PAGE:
Well take it back to the Dune reference. (Writing this up and I'm realizing how long it has been since I actually read the books. Assume that the following contains spoilers and mistakes, but close enough to get the gist for game design.)
At some point the Emperor was faced with Liet Kynes and the decision as to whether or not to allow him to start doing his massive ecological survey. This decision becomes a branching point in the Dune series with various possible outcomes. Allowing him to go unlocks a route that potentially enables Paul to overthrow the Emperor far down the road, but denying the request to start the research might either close that story branch or open a new one where Liet Kynes meets someone at court and and whole other chain of events might start to unfold. Maybe he meets up with a group and an assassination plot begins, or a plot begins and he discovers it and saves you.
Depending on how you are doing in the strategy side of things then different storyline events may trigger. Have you just failed to suppress a rebellion? Then you've met conditions under which different events may trigger, possibly so and so in a neighbouring sector will rise up and lead another rebellion because he sees that the empire is weak. Or maybe person such and such will rise up in the recently rebelled provinces with a counter-revolution, because your previous story line choices gained favour with her and her family, and she feels that her people are better off being in the fold of the empire rather than on the edge of it.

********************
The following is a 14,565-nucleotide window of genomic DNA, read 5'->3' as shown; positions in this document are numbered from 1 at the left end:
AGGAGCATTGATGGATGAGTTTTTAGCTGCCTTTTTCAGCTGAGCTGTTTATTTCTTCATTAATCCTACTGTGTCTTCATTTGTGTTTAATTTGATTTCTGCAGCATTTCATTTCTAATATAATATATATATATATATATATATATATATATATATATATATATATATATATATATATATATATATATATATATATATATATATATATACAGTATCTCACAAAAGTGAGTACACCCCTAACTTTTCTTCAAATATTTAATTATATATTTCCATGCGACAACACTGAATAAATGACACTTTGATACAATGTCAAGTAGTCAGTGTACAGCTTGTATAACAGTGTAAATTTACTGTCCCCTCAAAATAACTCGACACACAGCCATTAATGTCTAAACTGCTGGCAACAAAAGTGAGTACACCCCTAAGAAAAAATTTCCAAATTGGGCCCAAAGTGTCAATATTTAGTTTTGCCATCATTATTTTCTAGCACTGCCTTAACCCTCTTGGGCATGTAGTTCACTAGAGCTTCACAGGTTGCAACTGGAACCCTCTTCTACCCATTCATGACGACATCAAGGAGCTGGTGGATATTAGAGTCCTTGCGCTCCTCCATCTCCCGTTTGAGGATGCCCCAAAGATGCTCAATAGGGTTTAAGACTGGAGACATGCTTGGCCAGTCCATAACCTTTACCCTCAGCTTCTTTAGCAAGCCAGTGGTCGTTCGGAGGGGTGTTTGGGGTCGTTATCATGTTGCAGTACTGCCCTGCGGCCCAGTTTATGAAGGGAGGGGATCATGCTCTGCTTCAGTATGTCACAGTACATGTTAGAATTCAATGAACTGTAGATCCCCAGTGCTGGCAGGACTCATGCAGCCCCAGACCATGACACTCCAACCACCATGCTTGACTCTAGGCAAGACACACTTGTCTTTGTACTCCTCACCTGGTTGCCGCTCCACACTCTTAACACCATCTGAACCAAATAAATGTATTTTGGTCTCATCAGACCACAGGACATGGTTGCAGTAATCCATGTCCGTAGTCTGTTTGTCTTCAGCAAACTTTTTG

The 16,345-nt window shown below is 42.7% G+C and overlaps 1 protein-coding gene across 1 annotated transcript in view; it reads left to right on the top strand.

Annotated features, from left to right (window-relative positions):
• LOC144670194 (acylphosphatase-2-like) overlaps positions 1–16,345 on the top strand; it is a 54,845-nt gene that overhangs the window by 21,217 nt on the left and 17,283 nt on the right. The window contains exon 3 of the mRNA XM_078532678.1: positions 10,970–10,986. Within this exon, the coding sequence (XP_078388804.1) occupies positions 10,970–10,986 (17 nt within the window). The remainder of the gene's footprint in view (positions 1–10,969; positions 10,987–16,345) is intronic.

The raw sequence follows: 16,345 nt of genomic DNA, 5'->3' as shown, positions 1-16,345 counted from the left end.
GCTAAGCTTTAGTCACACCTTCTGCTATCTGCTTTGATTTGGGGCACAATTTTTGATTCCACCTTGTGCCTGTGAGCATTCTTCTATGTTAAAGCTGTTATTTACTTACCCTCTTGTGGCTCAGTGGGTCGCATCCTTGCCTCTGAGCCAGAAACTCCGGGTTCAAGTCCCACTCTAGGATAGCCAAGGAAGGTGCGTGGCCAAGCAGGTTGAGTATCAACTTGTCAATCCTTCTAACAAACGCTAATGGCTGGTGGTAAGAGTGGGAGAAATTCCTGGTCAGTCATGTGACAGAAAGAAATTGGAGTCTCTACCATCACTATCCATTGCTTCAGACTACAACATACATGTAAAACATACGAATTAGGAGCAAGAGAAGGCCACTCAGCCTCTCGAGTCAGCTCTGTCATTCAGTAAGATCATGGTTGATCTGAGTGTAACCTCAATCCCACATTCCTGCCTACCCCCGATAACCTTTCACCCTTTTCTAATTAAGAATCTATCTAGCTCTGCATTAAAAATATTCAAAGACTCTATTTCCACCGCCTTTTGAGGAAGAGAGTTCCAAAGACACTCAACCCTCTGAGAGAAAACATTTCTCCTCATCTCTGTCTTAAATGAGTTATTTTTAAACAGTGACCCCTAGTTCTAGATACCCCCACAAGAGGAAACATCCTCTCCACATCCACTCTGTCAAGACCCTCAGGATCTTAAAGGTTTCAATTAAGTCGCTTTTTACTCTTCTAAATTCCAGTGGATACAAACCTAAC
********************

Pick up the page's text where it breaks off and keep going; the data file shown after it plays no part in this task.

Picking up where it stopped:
Your story scripting would ideally include chances with which ways given choices swing, simply to keep it hard from trying to repeat the same game twice in a row.
The core choice you have to make is, how big is your cast? How many factions are there? Do you want "Random" people to come up and be generated at runtime, or do you want to keep the storyline to be tightly focused with a dozen or so 'names' weaving the story around the emperor?
Also, what story do you want to tell?
As for your random factors, they can be a simple as laying out options in the script. Option A has a 50% chance of firing, B 30%, C 19% and D is 1%. User might see some of the odds when making a choice, or they might have the odds and effect hidden from view. The point of the random factor would be to add some flexibility and surprise into user choices, and some risk/reward. If Choice A always has a more positive out come than Choice B, then you'll want to pick it. But if Choice B usually is worse than A, but has the chance to be far far better on a good dice roll, then maybe you'll take it on some games instead, depending on how things are going for you.